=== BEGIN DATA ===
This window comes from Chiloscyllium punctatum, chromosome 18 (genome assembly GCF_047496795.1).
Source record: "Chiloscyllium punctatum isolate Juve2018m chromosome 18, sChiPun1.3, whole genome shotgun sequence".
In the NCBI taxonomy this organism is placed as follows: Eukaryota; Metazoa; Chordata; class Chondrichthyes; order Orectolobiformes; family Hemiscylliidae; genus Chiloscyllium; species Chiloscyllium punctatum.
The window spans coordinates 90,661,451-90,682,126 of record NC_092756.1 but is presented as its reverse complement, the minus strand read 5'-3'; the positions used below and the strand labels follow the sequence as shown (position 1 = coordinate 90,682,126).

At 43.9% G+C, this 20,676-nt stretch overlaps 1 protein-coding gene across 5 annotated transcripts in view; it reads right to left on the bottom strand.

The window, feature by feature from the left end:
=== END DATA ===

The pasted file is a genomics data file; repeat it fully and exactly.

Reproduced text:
This window comes from Chiloscyllium punctatum, chromosome 18 (genome assembly GCF_047496795.1).
Source record: "Chiloscyllium punctatum isolate Juve2018m chromosome 18, sChiPun1.3, whole genome shotgun sequence".
In the NCBI taxonomy this organism is placed as follows: Eukaryota; Metazoa; Chordata; class Chondrichthyes; order Orectolobiformes; family Hemiscylliidae; genus Chiloscyllium; species Chiloscyllium punctatum.
The window spans coordinates 90,661,451-90,682,126 of record NC_092756.1 but is presented as its reverse complement, the minus strand read 5'-3'; the positions used below and the strand labels follow the sequence as shown (position 1 = coordinate 90,682,126).

At 43.9% G+C, this 20,676-nt stretch overlaps 1 protein-coding gene across 5 annotated transcripts in view; it reads right to left on the bottom strand.

The window, feature by feature from the left end: